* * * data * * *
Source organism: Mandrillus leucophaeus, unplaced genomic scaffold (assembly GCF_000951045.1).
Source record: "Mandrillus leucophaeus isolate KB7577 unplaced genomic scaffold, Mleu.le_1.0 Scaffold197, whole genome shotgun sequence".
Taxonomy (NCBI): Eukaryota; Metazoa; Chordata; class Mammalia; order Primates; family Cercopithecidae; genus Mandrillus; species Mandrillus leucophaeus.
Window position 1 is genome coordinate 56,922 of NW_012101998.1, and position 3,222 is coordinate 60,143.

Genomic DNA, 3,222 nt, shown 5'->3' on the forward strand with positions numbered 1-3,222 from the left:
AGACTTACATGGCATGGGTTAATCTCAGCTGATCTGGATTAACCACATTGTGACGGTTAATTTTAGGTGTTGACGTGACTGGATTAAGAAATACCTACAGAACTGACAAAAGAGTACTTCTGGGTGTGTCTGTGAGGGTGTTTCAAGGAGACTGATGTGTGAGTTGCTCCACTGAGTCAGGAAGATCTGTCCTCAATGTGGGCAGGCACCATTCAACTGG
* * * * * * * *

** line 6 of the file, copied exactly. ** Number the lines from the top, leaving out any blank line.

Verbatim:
AGACTTACATGGCATGGGTTAATCTCAGCTGATCTGGATTAACCACATTGTGACGGTTAATTTTAGGTGTTGACGTGACTGGATTAAGAAATACCTACAGAACTGACAAAAGAGTACTTCTGGGTGTGTCTGTGAGGGTGTTTCAAGGAGACTGATGTGTGAGTTGCTCCACTGAGTCAGGAAGATCTGTCCTCAATGTGGGCAGGCACCATTCAACTGG